Let me illustrate what I mean. Let’s suppose a man is blessed with the ability to make quick decisions. I don’t mean that he’s careless or just fires off decisions without thinking. I mean he’s blessed with the ability to quickly assess information, options, possible results, etc., and to come to speedy decisions. That is a positive ability in many areas of life including business, the military, and more. However, put that man into a situation that requires a deeper level of consideration, or that requires consultation with several others whose part in a project is greatly affected by what he decides, and you might discover that Mr. Quick Decider is now beset with problems. Or take a man who makes slower decisions, because he routinely needs to think through all possibilities. This can also be a strength, especially if he works in an area that requires examination of loads of information. Now, put this guy into a situation where quick decisions are a must. His strength becomes a source of problems. Most likely, neither man will easily see that his strength is the problem.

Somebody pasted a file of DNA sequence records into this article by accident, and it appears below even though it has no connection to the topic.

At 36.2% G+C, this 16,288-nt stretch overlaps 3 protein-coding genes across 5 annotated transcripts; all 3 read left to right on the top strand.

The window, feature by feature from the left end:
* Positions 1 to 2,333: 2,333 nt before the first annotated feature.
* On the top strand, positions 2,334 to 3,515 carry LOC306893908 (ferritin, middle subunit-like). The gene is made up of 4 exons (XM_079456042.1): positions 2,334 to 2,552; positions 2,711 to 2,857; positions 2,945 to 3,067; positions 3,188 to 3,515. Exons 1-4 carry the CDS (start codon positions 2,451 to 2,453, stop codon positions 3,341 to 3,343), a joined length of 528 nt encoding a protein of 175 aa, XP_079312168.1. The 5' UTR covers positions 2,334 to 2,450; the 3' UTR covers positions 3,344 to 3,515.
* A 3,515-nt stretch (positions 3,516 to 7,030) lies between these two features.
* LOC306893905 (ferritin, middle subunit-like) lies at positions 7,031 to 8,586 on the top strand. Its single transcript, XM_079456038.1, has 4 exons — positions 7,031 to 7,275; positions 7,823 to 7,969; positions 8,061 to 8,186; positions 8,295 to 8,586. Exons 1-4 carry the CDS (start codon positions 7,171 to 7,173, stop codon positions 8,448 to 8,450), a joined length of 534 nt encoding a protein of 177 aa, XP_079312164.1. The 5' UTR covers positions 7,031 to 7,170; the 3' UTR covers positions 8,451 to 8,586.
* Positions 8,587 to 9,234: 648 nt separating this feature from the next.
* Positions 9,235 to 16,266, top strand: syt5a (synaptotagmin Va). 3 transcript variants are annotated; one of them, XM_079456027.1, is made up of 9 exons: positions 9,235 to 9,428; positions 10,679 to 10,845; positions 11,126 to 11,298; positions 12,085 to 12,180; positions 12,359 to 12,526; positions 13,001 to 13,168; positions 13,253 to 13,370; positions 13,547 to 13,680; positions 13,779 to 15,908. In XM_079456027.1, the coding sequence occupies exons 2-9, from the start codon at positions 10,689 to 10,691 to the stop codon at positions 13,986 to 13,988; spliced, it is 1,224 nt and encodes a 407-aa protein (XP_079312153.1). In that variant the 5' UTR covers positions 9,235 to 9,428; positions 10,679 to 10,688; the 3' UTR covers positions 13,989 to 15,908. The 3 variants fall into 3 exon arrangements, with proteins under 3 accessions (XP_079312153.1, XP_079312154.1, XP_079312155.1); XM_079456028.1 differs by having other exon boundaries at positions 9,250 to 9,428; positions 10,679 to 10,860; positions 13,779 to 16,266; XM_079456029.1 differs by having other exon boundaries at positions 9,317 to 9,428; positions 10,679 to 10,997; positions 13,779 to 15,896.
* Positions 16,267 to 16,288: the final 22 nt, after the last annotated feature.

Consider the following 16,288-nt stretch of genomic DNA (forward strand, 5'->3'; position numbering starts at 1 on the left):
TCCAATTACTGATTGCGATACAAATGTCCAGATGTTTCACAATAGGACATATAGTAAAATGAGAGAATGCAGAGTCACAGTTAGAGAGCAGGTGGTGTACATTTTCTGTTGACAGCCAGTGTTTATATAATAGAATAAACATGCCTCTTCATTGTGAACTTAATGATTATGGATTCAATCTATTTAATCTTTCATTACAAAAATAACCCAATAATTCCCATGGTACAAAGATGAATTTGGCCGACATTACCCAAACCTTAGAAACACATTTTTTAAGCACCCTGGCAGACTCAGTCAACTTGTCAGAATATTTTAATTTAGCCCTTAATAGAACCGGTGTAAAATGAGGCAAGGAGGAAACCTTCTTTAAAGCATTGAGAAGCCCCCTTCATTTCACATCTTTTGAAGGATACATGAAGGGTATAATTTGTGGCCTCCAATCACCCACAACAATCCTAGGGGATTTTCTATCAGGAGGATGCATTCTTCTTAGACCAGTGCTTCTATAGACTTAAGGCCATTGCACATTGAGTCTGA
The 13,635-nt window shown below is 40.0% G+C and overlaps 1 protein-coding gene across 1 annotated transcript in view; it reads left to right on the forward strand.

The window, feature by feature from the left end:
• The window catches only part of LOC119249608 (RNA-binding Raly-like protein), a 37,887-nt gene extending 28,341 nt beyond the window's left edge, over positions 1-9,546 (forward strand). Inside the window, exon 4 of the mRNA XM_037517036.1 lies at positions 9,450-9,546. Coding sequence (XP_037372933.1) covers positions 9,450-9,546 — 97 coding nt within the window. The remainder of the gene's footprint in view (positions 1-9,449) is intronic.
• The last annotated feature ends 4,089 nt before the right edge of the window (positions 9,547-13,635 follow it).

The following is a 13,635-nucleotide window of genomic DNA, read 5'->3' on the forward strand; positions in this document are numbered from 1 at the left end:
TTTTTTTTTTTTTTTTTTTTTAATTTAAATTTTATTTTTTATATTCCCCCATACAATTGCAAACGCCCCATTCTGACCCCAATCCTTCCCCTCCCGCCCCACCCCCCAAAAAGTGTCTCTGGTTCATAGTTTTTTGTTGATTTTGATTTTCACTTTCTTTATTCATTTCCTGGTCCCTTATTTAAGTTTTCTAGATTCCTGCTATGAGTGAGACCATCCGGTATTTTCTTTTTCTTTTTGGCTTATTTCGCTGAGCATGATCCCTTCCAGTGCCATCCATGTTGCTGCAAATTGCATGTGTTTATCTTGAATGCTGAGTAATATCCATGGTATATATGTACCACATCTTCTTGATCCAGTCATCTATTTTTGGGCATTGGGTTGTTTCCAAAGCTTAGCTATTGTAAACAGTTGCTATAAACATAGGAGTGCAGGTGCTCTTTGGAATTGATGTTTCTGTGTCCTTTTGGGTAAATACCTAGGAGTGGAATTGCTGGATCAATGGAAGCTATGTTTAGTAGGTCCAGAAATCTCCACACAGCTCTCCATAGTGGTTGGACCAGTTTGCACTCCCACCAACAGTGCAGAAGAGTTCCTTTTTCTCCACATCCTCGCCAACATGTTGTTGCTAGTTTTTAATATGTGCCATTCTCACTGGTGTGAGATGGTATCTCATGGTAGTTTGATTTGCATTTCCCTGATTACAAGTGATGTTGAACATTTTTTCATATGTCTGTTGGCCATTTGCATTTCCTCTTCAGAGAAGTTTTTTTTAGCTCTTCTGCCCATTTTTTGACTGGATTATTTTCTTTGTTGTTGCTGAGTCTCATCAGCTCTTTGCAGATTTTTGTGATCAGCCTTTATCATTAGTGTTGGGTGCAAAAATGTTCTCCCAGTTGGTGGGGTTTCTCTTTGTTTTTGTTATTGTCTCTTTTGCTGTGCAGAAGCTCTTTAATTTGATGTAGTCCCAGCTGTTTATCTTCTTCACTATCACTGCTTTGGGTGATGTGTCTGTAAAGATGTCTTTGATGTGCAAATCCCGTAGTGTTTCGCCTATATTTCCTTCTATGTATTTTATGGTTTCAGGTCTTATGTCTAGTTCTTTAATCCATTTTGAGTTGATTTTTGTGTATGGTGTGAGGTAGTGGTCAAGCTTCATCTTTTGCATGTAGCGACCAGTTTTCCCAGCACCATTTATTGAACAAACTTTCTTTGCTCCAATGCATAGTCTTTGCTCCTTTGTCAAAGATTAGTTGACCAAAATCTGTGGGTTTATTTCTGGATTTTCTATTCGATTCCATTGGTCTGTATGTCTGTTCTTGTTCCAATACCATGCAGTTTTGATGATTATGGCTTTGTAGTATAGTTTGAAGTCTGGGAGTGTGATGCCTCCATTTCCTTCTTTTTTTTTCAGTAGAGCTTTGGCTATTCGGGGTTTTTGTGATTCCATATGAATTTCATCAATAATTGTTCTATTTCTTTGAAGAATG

Pharisees fell into this trap. Their eagerness to know the law and to obey the law became an obsession for them. The very goal they set out to accomplish, however, became for them a source of trouble. They got into the “fence building” business, thinking that if they just moved the point of disobedience back a little bit, then they would insure against a violation of God’s word and will. The problem? Their fence ultimately became the law itself. One example will suffice. God had commanded that they remember the Sabbath day and keep it holy. They were to work six days and rest on the seventh. God did not define “work.” Pharisees did. They reasoned something like this: God said don’t work; harvesting grain is work; therefore you can’t pick a single head of grain on the Sabbath lest you violate God’s will. Well, to be honest, that would have done it. Regardless of the definition of “work,” if you didn’t pick even one head of grain, you certainly would never violate the law by harvesting on the Sabbath. So, when the disciples of Jesus went through a field on a Sabbath day, picked heads of grain to eat because they were hungry, the Pharisees charged them with breaking God’s law (cf. Mt. 12:1-2).